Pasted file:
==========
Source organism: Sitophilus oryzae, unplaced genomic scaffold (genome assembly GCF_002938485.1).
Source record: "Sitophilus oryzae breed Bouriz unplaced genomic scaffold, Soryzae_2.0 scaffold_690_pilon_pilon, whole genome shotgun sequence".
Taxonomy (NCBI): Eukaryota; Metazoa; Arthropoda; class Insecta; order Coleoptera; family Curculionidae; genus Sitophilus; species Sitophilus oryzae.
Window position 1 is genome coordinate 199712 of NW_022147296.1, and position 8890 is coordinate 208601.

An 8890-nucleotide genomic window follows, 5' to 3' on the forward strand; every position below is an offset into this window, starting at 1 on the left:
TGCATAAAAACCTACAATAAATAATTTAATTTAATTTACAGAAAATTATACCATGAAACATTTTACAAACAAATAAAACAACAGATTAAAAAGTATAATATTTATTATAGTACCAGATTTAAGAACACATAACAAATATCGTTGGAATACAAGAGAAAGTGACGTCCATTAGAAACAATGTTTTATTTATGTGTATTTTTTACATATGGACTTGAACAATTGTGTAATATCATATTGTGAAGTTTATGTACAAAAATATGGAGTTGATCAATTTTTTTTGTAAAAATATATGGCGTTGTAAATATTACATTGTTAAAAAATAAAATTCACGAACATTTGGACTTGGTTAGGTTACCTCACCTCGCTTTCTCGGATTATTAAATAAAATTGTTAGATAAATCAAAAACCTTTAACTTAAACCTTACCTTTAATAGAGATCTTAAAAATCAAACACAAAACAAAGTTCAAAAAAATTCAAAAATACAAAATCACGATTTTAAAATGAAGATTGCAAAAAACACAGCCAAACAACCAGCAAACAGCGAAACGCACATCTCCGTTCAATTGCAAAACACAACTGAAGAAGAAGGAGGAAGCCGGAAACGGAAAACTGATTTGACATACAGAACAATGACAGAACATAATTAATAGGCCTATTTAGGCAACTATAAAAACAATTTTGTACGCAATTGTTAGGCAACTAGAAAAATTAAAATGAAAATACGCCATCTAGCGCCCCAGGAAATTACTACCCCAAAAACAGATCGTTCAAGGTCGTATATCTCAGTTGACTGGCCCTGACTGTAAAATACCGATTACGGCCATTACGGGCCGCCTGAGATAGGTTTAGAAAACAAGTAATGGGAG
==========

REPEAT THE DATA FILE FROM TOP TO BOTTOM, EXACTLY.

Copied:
Source organism: Sitophilus oryzae, unplaced genomic scaffold (genome assembly GCF_002938485.1).
Source record: "Sitophilus oryzae breed Bouriz unplaced genomic scaffold, Soryzae_2.0 scaffold_690_pilon_pilon, whole genome shotgun sequence".
Taxonomy (NCBI): Eukaryota; Metazoa; Arthropoda; class Insecta; order Coleoptera; family Curculionidae; genus Sitophilus; species Sitophilus oryzae.
Window position 1 is genome coordinate 199712 of NW_022147296.1, and position 8890 is coordinate 208601.

An 8890-nucleotide genomic window follows, 5' to 3' on the forward strand; every position below is an offset into this window, starting at 1 on the left:
TGCATAAAAACCTACAATAAATAATTTAATTTAATTTACAGAAAATTATACCATGAAACATTTTACAAACAAATAAAACAACAGATTAAAAAGTATAATATTTATTATAGTACCAGATTTAAGAACACATAACAAATATCGTTGGAATACAAGAGAAAGTGACGTCCATTAGAAACAATGTTTTATTTATGTGTATTTTTTACATATGGACTTGAACAATTGTGTAATATCATATTGTGAAGTTTATGTACAAAAATATGGAGTTGATCAATTTTTTTTGTAAAAATATATGGCGTTGTAAATATTACATTGTTAAAAAATAAAATTCACGAACATTTGGACTTGGTTAGGTTACCTCACCTCGCTTTCTCGGATTATTAAATAAAATTGTTAGATAAATCAAAAACCTTTAACTTAAACCTTACCTTTAATAGAGATCTTAAAAATCAAACACAAAACAAAGTTCAAAAAAATTCAAAAATACAAAATCACGATTTTAAAATGAAGATTGCAAAAAACACAGCCAAACAACCAGCAAACAGCGAAACGCACATCTCCGTTCAATTGCAAAACACAACTGAAGAAGAAGGAGGAAGCCGGAAACGGAAAACTGATTTGACATACAGAACAATGACAGAACATAATTAATAGGCCTATTTAGGCAACTATAAAAACAATTTTGTACGCAATTGTTAGGCAACTAGAAAAATTAAAATGAAAATACGCCATCTAGCGCCCCAGGAAATTACTACCCCAAAAACAGATCGTTCAAGGTCGTATATCTCAGTTGACTGGCCCTGACTGTAAAATACCGATTACGGCCATTACGGGCCGCCTGAGATAGGTTTAGAAAACAAGTAATGGGAG